Assistant Professor Sarah M.R. Cravens has been with The University of Akron School
of Law since 2005. She received her A.B., magna cum laude, from Princeton University, her
M.Phil from Cambridge University and her J.D., magna cum laude, from Washington & Lee
University, where she was senior articles editor of the Washington and Lee Law Review.
Her areas of interest include legal ethics and judicial role. Professor Cravens currently
teaches Torts, Professional Responsibility and a seminar on the judicial role. She has
been admitted to the Oklahoma state bar, as well as the District of Columbia bar. Prior
to joining the Akron Law faculty, Professor Cravens was a law clerk for The Honorable
Stephanie K. Seymour in the U.S. Court of Appeals for the Tenth Circuit and was an
attorney for Arnold & Porter LLP in Washington D.C. Professor Cravens writes on the
role of the judge, focusing in recent articles and book chapters on the concept of
impartiality, the use of appearances in recusal analysis, and the importance of explicit
reason-giving in judicial opinions. 

Articles

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Judging Discretion: Contexts for Understanding the Role of Judgment, University of Miami Law Review (2010)

This article approaches from a new angle the problem of understanding the meaning and scope...

 

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Brief Demise of Remittitur: The Role of Judges in Shaping Remedies Law, Loyola of Los Angeles Law Review (2008)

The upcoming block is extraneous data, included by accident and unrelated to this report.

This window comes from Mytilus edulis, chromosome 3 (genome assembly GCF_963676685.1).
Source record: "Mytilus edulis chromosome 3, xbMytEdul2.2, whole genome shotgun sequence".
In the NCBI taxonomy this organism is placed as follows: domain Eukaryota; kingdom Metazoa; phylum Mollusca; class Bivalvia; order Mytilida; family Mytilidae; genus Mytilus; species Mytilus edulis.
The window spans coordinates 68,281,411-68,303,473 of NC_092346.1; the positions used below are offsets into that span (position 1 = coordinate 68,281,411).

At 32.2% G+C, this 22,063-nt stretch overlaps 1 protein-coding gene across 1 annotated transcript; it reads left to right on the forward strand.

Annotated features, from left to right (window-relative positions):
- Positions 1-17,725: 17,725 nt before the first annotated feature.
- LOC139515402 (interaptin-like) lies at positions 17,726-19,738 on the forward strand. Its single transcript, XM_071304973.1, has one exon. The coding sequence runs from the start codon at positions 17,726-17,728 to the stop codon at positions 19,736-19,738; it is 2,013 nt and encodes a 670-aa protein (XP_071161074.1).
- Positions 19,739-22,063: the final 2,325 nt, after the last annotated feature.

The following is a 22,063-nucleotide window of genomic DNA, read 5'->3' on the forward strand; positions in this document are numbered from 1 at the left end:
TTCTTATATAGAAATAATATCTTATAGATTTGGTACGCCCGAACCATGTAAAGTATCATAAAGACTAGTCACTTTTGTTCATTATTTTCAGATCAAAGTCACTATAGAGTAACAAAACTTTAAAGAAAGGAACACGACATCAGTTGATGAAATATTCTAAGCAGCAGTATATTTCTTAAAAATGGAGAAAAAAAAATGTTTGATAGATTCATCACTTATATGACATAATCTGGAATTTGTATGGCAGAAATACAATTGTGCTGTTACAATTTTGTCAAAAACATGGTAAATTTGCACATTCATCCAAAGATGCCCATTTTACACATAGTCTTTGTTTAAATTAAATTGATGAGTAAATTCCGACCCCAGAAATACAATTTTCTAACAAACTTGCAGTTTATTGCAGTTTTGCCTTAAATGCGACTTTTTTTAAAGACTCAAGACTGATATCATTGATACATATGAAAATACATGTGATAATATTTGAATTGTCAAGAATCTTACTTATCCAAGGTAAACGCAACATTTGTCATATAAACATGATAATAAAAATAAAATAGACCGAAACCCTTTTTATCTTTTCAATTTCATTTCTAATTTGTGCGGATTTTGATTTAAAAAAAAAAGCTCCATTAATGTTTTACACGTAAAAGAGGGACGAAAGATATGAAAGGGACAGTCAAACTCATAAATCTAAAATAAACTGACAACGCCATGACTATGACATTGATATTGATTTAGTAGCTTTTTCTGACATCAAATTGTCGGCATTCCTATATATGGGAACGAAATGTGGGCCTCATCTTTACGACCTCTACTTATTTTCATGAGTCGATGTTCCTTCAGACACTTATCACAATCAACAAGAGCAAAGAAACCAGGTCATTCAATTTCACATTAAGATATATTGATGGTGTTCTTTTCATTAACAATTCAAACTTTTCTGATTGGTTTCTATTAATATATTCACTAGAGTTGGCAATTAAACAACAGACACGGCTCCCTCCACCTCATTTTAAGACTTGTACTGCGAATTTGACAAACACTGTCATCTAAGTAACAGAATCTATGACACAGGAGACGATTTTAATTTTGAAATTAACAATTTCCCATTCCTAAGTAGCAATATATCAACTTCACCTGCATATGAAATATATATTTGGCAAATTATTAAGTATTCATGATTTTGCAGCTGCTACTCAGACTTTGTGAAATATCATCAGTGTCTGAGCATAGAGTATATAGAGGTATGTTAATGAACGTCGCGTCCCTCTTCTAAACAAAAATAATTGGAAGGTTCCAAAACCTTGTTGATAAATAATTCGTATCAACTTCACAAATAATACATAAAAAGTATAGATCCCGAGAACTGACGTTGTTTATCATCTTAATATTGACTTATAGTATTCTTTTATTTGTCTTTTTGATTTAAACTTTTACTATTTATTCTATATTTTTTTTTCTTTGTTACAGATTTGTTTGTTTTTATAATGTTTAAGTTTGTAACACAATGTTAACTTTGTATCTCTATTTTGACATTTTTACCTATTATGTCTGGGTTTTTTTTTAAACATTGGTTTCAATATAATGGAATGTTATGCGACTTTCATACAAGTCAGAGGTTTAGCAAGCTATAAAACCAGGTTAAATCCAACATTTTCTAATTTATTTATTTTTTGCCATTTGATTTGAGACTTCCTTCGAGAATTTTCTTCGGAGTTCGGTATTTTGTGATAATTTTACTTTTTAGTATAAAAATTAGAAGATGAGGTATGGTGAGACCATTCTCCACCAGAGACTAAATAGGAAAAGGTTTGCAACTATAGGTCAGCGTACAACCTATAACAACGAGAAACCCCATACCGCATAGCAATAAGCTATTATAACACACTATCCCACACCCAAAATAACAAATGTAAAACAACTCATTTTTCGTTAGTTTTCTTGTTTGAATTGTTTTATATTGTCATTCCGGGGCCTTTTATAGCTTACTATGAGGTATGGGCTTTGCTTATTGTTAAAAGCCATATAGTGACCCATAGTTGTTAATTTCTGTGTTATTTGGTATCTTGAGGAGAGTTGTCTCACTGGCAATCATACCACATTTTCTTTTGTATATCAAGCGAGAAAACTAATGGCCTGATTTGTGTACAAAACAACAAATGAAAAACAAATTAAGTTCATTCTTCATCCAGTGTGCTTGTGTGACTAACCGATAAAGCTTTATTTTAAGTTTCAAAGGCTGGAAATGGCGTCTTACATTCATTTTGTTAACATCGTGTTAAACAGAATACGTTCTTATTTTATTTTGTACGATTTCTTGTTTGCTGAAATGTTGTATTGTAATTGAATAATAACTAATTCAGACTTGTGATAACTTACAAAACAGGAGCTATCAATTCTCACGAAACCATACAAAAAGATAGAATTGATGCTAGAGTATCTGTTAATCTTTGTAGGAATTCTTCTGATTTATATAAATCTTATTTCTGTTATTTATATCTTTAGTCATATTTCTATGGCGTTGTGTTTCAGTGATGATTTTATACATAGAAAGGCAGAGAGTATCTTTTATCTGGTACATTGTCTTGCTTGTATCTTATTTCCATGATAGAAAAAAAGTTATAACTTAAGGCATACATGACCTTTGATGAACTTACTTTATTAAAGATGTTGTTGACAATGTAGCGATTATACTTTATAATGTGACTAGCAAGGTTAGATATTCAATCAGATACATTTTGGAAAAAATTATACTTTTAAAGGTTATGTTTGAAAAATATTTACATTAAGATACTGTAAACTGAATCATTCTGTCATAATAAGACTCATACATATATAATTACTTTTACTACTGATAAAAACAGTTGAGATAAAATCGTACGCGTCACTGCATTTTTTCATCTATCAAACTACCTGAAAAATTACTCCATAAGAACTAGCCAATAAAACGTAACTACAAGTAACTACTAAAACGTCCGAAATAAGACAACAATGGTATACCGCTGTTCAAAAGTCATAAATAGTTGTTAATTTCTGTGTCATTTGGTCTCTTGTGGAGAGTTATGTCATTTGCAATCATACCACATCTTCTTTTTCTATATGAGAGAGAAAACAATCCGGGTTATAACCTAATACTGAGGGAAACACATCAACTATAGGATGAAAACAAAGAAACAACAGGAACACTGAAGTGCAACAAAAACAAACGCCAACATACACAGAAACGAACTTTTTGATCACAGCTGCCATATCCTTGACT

Among the underrated remedies decisions discussed in this Symposium, there is a particular episode in...

 

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In Pursuit of Actual Justice, Alabama Law Review (2007)

This Article proposes that the fundamental goal of judicial ethics and practice is to achieve...

 

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Judges as Trustees: A Duty to Account and an Opportunity for Virtue, Washington & Lee Law Review (2005)

The title of this symposium asks whether we have ceased to be a common law...

 

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Involved Appellate Judging, Marquette Law Review (2004)

What happens when the parties miss the point? It is well established that if a...

 

Contributions to Books

Working Papers

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In Good Conscience: Expressions of Judicial Conscience in Federal Appellate Opinions (2012)

This article explores judicial references to what judges may or may not do, in their...

 

Presentations

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Judging Discretion, Hon. Stephanie K. Seymour Lecture (2007)

This paper was delivered in October as the inaugural Hon. Stephanie K. Seymour Lecture at...